By Darren Mazutinec on November 18, 2020.
Early in teaching my career, as I was preparing my Grade 6 classroom one morning, one of my students showed up a little earlier than expected and pulled up a chair beside my desk.
This student looked a little tired and sad, and I asked, “Is everything OK?” The student replied, “I didn’t get much sleep last night because mom was mad at my dad for smoking pot again, and they got into a big fight.” I’ve never forgotten how I felt that day for this little student sharing this story – sadness and empathy all in one.
Over the years, I have experienced countless examples of my students sharing their stories and views from home. These stories often are quite humorous and have made my belly hurt with laughter. As much as I’ve enjoyed a good belly laugh with my students, I’ve had too many instances where sadness and heartache have also been a reality. I’ve watched, but most often listened, to a student’s language that reflects a harsh and harmful thought or view of others that they’ve picked up somewhere in their travels. Their most travelled places are at school and at home.
Section 31 of the Alberta Education Act lists the responsibilities of the student. This section has nine components that help a student understand their everyday actions and responsibilities at school. 31(c) reads – “ensure that the student’s conduct contributes to a welcoming, caring, respectful and safe learning environment that respects diversity and fosters a sense of belonging, and 31(d) adds this – “respect the rights of others in the school.” Section 32 of the Act lists the responsibilities of the parent. 32(b) reads – take an active role in the child’s educational success, including assisting the child in complying with section 31. These two sections work synergistically for the benefit of the child.
I’ve had the great opportunity to spend the majority of my career in a K-12 school. The most significant benefit of being an educator in a K-12 school is to watch the student go from toddler to high school graduate. I’ve watched the genuine early love of play and acceptance of everyone evolve into something drastically different in a few short years. The youngest students will play with everyone any time, every time. But then, as they get older, things start to change. They begin to evaluate others. They start saying and acting harsher than what you’d expect to hear for their age. A caste system often forms, and friendships are determined to follow a prescribed stereotype that often confounds those not fitting their newfound mould of acceptance.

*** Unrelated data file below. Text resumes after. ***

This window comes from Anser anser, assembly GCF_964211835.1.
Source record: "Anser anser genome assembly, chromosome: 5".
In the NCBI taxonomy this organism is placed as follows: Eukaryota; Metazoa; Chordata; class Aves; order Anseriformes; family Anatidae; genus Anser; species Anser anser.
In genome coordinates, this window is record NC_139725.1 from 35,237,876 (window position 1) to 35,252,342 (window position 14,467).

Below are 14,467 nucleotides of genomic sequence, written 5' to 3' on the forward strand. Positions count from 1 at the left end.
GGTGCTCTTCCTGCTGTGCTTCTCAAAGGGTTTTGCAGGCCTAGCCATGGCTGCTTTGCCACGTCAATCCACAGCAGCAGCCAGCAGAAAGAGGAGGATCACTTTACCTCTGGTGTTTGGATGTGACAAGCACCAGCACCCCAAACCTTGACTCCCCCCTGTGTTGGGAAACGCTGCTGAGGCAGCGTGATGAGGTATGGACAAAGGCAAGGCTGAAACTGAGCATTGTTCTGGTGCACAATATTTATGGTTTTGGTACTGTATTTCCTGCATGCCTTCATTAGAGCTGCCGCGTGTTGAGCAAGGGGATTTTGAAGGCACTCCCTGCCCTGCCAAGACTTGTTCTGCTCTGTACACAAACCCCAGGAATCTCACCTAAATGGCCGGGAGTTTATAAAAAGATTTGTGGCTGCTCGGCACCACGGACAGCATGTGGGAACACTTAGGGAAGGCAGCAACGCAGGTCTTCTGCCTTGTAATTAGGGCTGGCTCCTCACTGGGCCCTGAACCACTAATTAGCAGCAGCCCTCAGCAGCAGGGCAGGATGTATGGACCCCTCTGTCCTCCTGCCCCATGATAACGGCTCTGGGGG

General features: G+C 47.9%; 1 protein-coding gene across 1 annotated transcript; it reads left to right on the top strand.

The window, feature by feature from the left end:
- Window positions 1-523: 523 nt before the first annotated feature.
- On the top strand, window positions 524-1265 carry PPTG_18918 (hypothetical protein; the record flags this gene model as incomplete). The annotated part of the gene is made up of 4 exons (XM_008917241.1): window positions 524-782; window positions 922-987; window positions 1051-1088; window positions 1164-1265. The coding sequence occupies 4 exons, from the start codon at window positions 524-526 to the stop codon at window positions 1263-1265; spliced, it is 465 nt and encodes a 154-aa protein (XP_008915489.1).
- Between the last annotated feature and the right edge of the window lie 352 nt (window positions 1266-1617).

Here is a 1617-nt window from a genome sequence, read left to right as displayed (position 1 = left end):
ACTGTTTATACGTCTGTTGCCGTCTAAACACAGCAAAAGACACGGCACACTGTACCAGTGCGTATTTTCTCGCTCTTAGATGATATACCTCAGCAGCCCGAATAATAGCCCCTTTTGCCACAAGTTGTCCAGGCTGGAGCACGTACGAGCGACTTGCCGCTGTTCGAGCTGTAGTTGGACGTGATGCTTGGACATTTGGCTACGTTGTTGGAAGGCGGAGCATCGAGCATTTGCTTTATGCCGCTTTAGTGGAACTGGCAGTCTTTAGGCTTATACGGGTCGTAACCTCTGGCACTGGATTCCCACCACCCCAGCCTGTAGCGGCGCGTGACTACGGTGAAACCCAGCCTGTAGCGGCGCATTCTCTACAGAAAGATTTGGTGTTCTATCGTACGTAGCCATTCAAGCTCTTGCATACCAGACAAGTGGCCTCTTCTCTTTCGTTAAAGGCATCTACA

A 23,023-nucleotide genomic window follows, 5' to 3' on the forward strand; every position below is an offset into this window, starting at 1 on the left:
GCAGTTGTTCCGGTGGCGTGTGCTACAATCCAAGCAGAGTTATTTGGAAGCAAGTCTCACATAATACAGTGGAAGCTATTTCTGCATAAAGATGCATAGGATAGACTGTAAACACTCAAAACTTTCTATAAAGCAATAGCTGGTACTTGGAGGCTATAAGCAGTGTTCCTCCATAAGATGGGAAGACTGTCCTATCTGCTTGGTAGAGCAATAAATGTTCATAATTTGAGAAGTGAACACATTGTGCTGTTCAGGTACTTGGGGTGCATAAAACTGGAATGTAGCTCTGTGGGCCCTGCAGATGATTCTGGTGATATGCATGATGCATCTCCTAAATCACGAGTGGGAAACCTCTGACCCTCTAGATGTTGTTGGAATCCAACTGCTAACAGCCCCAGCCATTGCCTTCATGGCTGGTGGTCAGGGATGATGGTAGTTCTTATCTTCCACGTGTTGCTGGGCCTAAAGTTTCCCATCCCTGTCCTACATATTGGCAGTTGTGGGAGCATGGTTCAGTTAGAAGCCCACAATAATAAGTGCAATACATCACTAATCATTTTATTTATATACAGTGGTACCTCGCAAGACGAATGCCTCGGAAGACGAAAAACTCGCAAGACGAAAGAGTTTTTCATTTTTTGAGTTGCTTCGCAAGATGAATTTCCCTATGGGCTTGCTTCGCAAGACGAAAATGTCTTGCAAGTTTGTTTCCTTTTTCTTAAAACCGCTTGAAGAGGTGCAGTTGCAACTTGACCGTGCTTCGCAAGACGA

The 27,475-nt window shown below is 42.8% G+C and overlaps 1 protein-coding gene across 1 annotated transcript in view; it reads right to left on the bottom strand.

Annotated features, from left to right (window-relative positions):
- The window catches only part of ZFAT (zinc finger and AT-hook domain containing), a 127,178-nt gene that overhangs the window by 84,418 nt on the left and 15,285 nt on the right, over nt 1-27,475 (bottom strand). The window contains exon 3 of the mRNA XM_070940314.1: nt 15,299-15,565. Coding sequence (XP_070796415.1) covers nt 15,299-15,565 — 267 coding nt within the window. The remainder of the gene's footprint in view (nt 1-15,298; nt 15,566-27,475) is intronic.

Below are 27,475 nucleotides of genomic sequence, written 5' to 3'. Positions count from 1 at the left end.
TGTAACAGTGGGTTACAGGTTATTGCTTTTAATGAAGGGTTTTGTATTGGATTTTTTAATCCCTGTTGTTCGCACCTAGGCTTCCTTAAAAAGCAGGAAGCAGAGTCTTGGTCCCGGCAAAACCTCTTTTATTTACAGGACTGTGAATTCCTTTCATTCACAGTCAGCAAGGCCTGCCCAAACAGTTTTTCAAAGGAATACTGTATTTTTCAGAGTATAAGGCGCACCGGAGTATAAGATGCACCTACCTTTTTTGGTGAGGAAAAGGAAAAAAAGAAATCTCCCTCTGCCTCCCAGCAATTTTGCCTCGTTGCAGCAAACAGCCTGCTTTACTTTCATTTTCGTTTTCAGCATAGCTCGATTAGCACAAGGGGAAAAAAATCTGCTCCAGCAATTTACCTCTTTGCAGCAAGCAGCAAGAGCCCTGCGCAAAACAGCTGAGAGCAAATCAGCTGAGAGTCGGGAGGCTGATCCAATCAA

Sadly, I’ve seen the unbreakable bonds of an early friendship shatter because someone has highlighted that their friend is of a different race, religion or economic standing. It breaks my heart every time I see a student ostracized from their friend group for one of these reasons. Our homes and schools need to help our children learn to appreciate and value the beautiful diversity we have in all of our schools.
Our schools need safety, security and acceptance for everyone in them. Let’s all do our part to make our schools a safe and caring place where all our students want to be.
Darren Mazutinec is the Superintendent of Westwind School Division